I don't know what the answer is and I agree the process appears to have been flawed. I am equally dismayed about the state of the curriculum. We should however, be able to expect our administration to find a fiscally responsible, genuine long term solution for HMS, as well as fixing all our curricular issues. After all, there are departments specifically dedicated to both areas of need. There seem to be people with opinions on both extremes, whether it's claiming HMS is just fine the way it is, or likening it to a Third World environment. Neither of my children will benefit from a new HMS. My youngest will be going to the high school before the project would be finished. Even so, I will be giving serious consideration to whether I should vote yes. I agree with all the misgivings people have about cost and future spending cuts, but I cannot turn a blind eye to how seriously flawed the HMS building is.
Agreed, but your post points to what others are referencing: poor leadership. Renovating in Downtown Hinsdale will not be easy, cheap, or even ideal. Newly built, the population will still be too large for a middle school. CHMS Is also still too big. Let's say they want to eventually add an auditorium, too. The population there would lessen the likelihood that they could ever make it work. Wish another location for a middle school had been offered as an option. An option for adding a 3rd middle school to the district should have been researched with facts, not just opinions. The current HMS is flawed, but so is the location.
Still can't believe Dr. White and the FC still refuse to provide an appraisal for HMS. I am not a realtor, but wouldn't a simple appraisal be free? I'd love for someone to present one to the Facilities Committee at some of their upcoming referendum meetings over the next few weeks. Thanks.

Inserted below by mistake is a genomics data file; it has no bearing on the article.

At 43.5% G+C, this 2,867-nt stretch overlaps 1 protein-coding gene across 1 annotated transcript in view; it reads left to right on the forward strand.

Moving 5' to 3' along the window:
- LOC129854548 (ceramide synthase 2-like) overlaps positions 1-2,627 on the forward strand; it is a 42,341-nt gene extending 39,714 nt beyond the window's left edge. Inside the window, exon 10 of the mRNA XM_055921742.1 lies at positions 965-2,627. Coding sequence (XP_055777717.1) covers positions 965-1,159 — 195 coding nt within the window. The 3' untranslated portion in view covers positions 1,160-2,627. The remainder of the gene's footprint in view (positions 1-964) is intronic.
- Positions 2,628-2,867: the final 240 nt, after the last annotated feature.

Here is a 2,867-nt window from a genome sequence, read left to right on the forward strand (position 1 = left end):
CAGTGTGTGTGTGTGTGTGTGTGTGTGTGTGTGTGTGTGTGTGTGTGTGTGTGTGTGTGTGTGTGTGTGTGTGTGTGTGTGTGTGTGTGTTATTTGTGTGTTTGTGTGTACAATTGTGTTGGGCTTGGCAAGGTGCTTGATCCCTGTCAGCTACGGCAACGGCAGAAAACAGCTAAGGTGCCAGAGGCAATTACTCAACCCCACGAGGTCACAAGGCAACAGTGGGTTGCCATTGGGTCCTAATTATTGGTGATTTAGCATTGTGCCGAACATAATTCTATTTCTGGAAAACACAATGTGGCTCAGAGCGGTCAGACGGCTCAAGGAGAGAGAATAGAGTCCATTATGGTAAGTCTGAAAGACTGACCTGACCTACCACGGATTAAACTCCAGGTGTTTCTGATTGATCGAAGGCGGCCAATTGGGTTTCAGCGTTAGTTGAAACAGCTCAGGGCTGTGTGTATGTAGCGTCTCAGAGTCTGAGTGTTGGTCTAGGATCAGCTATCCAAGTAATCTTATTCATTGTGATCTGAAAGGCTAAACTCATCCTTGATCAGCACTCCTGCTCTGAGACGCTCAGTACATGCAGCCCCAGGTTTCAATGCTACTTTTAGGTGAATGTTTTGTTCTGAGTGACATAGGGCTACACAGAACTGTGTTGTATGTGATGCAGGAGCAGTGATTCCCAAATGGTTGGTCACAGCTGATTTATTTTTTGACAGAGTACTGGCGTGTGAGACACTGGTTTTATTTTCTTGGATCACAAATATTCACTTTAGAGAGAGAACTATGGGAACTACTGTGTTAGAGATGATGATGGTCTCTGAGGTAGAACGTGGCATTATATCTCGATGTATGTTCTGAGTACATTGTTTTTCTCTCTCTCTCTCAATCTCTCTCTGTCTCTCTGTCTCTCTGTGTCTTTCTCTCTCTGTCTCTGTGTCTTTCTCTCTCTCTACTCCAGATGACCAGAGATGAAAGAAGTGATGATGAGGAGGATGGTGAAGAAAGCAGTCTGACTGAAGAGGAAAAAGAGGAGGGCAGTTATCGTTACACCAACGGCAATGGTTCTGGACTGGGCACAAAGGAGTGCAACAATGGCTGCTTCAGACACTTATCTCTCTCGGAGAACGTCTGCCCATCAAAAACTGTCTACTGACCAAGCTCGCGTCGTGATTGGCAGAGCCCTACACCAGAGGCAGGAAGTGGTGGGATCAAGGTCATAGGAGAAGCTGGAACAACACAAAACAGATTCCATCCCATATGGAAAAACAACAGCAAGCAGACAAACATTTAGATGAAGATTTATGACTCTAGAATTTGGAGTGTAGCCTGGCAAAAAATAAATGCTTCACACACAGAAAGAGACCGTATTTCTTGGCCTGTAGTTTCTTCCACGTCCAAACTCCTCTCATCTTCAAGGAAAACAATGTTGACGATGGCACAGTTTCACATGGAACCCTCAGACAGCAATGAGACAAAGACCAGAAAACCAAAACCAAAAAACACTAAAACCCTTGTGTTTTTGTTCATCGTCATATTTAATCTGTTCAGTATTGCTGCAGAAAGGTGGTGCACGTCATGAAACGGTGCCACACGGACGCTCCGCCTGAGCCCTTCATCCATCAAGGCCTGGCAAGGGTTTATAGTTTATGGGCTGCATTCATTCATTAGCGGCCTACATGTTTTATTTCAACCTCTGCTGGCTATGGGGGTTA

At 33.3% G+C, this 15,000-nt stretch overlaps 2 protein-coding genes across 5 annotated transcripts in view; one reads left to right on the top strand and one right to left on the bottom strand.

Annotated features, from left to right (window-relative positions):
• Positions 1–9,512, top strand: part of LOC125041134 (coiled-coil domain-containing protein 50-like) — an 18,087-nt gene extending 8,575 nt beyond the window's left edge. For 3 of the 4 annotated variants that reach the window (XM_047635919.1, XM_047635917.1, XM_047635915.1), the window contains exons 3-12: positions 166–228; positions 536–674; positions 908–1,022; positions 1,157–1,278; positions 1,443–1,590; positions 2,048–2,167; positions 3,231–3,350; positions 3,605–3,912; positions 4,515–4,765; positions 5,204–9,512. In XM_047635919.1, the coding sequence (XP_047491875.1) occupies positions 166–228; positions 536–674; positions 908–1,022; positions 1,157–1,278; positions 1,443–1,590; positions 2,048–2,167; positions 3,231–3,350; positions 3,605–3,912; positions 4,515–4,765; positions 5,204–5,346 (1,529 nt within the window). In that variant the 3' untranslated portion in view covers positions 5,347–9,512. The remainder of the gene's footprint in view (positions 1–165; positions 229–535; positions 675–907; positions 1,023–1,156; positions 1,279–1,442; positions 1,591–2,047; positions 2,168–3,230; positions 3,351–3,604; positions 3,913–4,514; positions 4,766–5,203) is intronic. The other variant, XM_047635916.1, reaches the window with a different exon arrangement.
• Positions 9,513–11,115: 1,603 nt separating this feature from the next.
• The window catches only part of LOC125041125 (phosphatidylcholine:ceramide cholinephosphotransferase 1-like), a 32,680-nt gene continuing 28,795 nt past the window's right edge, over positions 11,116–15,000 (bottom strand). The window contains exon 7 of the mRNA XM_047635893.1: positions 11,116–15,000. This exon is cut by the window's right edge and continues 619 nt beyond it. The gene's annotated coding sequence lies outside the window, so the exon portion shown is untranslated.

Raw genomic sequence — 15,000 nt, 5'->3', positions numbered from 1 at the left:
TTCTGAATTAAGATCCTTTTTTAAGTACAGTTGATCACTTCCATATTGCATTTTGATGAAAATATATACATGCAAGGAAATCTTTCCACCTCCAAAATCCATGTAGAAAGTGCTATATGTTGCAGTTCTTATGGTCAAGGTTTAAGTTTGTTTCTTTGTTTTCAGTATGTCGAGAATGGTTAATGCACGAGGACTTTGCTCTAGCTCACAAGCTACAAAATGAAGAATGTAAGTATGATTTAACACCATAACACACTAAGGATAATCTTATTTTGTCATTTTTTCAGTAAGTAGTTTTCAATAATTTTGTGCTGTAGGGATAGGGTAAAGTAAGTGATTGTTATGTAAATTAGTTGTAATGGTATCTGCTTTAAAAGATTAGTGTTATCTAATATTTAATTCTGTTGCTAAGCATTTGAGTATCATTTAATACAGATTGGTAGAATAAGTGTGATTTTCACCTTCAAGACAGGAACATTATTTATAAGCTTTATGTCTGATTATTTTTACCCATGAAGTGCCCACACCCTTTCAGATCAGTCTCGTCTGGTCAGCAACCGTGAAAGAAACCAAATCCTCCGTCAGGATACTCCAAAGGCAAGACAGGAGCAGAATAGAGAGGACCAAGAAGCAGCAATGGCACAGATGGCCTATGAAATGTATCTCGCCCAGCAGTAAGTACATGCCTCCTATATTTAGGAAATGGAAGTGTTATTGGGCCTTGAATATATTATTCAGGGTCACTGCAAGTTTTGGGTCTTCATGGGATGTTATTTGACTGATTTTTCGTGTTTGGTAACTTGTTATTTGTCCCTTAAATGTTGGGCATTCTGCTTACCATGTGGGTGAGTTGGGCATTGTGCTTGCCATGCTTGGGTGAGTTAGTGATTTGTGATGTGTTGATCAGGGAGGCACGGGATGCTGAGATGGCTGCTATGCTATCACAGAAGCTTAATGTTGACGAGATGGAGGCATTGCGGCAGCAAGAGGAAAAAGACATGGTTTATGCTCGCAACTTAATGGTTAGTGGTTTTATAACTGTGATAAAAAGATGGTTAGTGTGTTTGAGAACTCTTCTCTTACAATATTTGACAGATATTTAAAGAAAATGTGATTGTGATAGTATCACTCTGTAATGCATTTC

The article is a very good highlight of all the issues facing D181. Certainly, each side in this debate can parse that article to support their position. "An older school can be transformed into a vibrant, lively, efficient place of learning. Projects all over the country have proven that." or "It is impossible to generalize. Community needs and sentiment, facility deficiencies and economics all play roles. Renovating can simply be the right thing to do, make the most economical sense or provide a school district with the right space given available funds."
We seem to have many who want to generalize (i.e. cost to renovate vs replace 60%, etc). For me, I think there are many things in that article to could be rationally explored. I personally do not trust a thing the facilities committee has done because it has looked like the entire and endeavor was done to justify a new school. Lets slow down, rationally look at what can be done to this space and exactly how much it will cost. If in the end the learning space is equivalent, I am not sure why anyone wouldn't want to save the 40% (26MM). Well, except for that portion that just don't like the look.